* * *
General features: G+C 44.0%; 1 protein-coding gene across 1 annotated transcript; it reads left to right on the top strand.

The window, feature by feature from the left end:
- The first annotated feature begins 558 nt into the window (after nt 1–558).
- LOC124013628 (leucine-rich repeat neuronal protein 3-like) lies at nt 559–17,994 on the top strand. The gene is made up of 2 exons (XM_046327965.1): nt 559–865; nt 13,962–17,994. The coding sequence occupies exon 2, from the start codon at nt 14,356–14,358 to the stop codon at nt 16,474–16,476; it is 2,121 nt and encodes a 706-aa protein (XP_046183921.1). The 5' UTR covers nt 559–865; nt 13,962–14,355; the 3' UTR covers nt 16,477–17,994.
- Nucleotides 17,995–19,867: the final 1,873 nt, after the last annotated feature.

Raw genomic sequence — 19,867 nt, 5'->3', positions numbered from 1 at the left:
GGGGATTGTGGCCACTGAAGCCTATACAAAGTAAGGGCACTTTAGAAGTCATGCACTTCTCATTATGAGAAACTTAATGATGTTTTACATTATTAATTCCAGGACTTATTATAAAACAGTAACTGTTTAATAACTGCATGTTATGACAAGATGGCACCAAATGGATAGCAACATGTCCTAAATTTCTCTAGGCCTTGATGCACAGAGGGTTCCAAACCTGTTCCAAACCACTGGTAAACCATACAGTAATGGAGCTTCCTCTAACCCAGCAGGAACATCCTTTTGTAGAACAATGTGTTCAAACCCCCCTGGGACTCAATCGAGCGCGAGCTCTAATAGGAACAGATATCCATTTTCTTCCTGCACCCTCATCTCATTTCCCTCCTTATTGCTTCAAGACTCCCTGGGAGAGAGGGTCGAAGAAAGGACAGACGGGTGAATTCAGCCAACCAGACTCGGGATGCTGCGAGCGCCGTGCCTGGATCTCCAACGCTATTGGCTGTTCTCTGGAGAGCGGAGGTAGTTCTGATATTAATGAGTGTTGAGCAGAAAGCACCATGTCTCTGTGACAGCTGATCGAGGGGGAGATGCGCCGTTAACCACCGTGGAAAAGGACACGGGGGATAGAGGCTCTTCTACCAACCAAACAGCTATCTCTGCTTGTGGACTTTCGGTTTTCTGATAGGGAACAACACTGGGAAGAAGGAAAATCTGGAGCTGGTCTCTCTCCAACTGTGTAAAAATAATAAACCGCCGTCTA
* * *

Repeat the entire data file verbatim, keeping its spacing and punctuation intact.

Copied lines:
General features: G+C 44.0%; 1 protein-coding gene across 1 annotated transcript; it reads left to right on the top strand.

The window, feature by feature from the left end:
- The first annotated feature begins 558 nt into the window (after nt 1–558).
- LOC124013628 (leucine-rich repeat neuronal protein 3-like) lies at nt 559–17,994 on the top strand. The gene is made up of 2 exons (XM_046327965.1): nt 559–865; nt 13,962–17,994. The coding sequence occupies exon 2, from the start codon at nt 14,356–14,358 to the stop codon at nt 16,474–16,476; it is 2,121 nt and encodes a 706-aa protein (XP_046183921.1). The 5' UTR covers nt 559–865; nt 13,962–14,355; the 3' UTR covers nt 16,477–17,994.
- Nucleotides 17,995–19,867: the final 1,873 nt, after the last annotated feature.

Raw genomic sequence — 19,867 nt, 5'->3', positions numbered from 1 at the left:
GGGGATTGTGGCCACTGAAGCCTATACAAAGTAAGGGCACTTTAGAAGTCATGCACTTCTCATTATGAGAAACTTAATGATGTTTTACATTATTAATTCCAGGACTTATTATAAAACAGTAACTGTTTAATAACTGCATGTTATGACAAGATGGCACCAAATGGATAGCAACATGTCCTAAATTTCTCTAGGCCTTGATGCACAGAGGGTTCCAAACCTGTTCCAAACCACTGGTAAACCATACAGTAATGGAGCTTCCTCTAACCCAGCAGGAACATCCTTTTGTAGAACAATGTGTTCAAACCCCCCTGGGACTCAATCGAGCGCGAGCTCTAATAGGAACAGATATCCATTTTCTTCCTGCACCCTCATCTCATTTCCCTCCTTATTGCTTCAAGACTCCCTGGGAGAGAGGGTCGAAGAAAGGACAGACGGGTGAATTCAGCCAACCAGACTCGGGATGCTGCGAGCGCCGTGCCTGGATCTCCAACGCTATTGGCTGTTCTCTGGAGAGCGGAGGTAGTTCTGATATTAATGAGTGTTGAGCAGAAAGCACCATGTCTCTGTGACAGCTGATCGAGGGGGAGATGCGCCGTTAACCACCGTGGAAAAGGACACGGGGGATAGAGGCTCTTCTACCAACCAAACAGCTATCTCTGCTTGTGGACTTTCGGTTTTCTGATAGGGAACAACACTGGGAAGAAGGAAAATCTGGAGCTGGTCTCTCTCCAACTGTGTAAAAATAATAAACCGCCGTCTA